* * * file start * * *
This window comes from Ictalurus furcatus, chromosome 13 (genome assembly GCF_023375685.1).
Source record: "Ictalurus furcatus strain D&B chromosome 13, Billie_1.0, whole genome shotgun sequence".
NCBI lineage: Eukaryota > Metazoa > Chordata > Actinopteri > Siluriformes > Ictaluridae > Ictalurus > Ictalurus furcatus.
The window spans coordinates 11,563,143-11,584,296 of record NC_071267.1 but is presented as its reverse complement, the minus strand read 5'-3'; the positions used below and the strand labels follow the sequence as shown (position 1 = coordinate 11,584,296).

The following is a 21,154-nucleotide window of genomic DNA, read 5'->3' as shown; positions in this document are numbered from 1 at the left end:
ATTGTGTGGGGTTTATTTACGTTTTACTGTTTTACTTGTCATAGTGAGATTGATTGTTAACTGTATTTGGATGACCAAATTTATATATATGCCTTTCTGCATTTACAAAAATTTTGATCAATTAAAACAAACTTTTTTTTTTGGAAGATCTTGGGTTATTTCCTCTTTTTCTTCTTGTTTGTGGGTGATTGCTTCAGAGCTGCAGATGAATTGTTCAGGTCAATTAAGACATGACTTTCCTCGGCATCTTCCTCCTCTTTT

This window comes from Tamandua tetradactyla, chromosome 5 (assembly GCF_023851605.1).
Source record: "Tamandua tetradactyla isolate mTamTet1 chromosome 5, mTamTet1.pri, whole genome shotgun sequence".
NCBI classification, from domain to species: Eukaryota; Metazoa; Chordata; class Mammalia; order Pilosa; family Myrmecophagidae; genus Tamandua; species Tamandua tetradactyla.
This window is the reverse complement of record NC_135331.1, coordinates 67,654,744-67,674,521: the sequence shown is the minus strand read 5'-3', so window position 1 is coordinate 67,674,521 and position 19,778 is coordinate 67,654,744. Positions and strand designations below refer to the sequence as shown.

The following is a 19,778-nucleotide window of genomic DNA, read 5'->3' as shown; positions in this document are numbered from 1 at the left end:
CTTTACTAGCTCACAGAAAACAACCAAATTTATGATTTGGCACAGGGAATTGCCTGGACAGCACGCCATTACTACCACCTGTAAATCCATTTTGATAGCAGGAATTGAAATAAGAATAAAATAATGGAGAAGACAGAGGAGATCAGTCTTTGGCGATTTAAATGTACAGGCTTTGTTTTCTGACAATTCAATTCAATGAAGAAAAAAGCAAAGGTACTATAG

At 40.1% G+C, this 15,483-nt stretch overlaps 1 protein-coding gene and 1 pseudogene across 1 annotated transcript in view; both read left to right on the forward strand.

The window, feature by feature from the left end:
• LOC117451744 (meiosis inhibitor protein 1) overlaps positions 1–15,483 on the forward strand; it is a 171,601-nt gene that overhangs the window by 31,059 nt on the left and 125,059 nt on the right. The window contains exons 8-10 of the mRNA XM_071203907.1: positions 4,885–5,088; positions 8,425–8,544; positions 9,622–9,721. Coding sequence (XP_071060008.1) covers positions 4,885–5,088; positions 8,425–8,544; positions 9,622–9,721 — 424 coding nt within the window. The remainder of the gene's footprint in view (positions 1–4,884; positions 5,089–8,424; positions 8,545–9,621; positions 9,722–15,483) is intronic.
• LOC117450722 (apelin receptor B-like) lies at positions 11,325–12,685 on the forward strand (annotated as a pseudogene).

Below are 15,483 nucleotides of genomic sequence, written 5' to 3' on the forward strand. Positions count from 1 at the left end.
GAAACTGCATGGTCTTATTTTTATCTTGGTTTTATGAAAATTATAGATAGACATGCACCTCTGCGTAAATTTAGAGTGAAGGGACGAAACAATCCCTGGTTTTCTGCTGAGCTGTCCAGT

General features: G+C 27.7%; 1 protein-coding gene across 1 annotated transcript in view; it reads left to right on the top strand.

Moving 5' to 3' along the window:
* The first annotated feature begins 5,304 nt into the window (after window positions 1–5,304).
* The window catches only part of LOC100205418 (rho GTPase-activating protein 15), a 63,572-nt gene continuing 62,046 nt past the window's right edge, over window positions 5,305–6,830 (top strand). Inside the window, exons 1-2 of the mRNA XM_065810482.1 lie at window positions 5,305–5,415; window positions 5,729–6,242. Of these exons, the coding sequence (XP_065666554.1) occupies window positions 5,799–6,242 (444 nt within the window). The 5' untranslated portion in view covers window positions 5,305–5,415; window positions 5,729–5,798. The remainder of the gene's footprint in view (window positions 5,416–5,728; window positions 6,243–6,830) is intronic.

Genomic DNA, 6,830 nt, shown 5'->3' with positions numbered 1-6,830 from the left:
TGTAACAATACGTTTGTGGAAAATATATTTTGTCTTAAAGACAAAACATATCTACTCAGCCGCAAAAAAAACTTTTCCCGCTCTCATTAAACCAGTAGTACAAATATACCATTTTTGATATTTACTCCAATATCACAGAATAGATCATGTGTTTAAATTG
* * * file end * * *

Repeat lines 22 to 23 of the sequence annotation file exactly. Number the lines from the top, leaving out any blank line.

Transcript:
* The window catches only part of LOC100205418 (rho GTPase-activating protein 15), a 63,572-nt gene continuing 62,046 nt past the window's right edge, over window positions 5,305–6,830 (top strand). Inside the window, exons 1-2 of the mRNA XM_065810482.1 lie at window positions 5,305–5,415; window positions 5,729–6,242. Of these exons, the coding sequence (XP_065666554.1) occupies window positions 5,799–6,242 (444 nt within the window). The 5' untranslated portion in view covers window positions 5,305–5,415; window positions 5,729–5,798. The remainder of the gene's footprint in view (window positions 5,416–5,728; window positions 6,243–6,830) is intronic.

Genomic DNA, 6,830 nt, shown 5'->3' with positions numbered 1-6,830 from the left: